WATER-RAIL (Ratlus aquaticus). This bird, though a distinct genus of itself, has many traits in its character very similar to both the corn-crake and the water-crake : it is migratory like the former, to which it also bears some resemblance in its long shape and flatness of its body : its haunts and manner of living are nearly the same as those of the latter; but it differs from both in the length of its bill and its plumage. The water-rail is a solitary bird, and evades the pursuit of the sportsman with all the tact and cunning of the corn-crake, running through every avenue within its haunt, which is in low marshy situations; and it is only by being close pressed by a driving resolute dog that it can be got on the wing, and, when flushed, flies awkwardly with its legs hanging down : it then presents an easy shot.
Bewick says that this bird is not common in Great Britain, but is said to be numerous in the northern countries of Europe, wheuce partially and irregularly it migrates southward, even into Africa, during the severity of the winter season. The flesh of the high estimation. Some suppose the black variety to be the best and hardiest; the spotted, or pied, the quickest of scent; and the livercoloured the most rapid in swimming and the most eager in pursuit: these, however, may be fantastic notions. Good and bad of all colours are to be found; colour is a mere matter of taste. The body should not be too large, nor the frame too heavy : the head should be round, the ears long, broad, soft, and pendulous; the eyes prominent and lively; the neck short and thick; the shoulders broad, legs straight, chine square, buttocks round and firm, thighs muscular, pastern joints strong and dew-clawed, fore feet long and round, and the hair long and naturally curled.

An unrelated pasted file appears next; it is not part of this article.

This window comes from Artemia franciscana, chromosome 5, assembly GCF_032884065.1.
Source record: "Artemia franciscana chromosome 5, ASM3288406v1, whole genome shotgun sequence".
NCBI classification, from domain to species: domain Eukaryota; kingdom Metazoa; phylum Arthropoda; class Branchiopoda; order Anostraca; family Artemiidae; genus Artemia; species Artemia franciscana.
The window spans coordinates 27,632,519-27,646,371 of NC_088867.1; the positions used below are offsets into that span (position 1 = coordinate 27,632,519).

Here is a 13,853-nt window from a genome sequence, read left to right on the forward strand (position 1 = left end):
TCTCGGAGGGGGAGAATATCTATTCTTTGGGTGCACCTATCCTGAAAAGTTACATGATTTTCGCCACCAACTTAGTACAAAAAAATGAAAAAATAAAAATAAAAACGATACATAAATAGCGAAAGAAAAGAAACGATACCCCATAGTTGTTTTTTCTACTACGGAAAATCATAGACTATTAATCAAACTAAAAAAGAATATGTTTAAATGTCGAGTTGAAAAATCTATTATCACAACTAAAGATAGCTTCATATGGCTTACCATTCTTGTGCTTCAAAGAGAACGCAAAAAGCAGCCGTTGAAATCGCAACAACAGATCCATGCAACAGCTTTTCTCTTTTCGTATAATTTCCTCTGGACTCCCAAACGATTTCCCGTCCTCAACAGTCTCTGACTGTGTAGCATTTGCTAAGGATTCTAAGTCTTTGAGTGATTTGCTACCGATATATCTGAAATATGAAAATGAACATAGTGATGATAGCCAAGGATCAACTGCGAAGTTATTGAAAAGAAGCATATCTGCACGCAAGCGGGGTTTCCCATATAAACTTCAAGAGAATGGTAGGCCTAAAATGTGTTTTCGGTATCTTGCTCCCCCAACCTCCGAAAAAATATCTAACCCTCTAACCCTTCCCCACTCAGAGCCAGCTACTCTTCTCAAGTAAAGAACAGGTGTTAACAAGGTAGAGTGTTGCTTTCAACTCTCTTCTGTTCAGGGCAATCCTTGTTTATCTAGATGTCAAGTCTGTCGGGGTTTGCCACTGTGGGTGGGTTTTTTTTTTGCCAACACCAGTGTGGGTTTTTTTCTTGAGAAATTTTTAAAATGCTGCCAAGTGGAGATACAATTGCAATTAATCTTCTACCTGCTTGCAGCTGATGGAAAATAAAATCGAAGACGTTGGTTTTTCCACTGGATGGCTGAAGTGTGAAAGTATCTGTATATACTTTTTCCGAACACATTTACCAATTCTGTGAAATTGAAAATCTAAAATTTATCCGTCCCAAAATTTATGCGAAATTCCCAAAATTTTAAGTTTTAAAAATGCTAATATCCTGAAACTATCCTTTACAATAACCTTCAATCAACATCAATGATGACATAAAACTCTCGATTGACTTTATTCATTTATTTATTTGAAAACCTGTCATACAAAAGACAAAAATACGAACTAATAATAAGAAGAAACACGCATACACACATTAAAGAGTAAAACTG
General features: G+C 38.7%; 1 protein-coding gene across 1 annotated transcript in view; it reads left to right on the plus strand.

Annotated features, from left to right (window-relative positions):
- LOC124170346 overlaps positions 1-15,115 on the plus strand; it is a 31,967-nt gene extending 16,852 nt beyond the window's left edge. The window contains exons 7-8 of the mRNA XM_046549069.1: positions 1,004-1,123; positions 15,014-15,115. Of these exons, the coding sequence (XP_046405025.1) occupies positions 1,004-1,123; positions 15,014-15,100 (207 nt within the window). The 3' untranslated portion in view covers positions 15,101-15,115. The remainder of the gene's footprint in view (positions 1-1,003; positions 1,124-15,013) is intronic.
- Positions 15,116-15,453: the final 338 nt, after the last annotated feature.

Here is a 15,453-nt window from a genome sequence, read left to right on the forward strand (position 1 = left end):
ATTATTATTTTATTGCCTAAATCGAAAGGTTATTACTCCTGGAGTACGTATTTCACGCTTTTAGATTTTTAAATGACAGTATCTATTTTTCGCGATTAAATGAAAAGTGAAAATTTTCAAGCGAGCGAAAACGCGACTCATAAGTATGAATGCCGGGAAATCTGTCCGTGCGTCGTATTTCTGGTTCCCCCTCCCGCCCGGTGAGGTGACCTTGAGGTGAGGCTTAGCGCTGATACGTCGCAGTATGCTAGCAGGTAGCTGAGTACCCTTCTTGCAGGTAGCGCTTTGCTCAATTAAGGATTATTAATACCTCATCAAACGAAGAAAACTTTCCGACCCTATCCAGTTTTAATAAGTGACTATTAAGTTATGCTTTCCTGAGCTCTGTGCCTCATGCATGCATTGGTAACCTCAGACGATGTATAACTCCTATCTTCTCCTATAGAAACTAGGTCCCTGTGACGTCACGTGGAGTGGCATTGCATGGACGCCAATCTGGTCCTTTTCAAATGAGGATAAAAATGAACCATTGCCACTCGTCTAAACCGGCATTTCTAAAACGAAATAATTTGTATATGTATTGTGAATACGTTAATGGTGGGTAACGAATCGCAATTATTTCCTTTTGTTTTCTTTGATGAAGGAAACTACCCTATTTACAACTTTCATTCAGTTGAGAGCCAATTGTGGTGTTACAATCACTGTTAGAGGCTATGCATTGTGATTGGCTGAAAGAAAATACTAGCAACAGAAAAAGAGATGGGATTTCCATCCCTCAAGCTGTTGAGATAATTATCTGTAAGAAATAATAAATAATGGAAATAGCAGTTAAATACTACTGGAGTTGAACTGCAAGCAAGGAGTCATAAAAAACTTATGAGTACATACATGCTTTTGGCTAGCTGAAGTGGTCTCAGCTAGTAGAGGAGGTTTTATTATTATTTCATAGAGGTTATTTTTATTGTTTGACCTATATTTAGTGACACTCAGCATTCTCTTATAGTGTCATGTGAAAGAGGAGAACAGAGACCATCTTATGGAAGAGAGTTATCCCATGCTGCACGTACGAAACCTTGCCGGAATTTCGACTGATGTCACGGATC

" The water-spaniel," says the author of the Sportsman's Repository, " is endowed with a full share of the sagacity of his species, and in obedience and attachment to his master he equals his fellow of the land, although he does not testify it by that caressing and endearing softness for which the latter is so much distinguished and admired."
Harewood, Harry. A Dictionary of Sports. London: T. Tegg and son, 1835.
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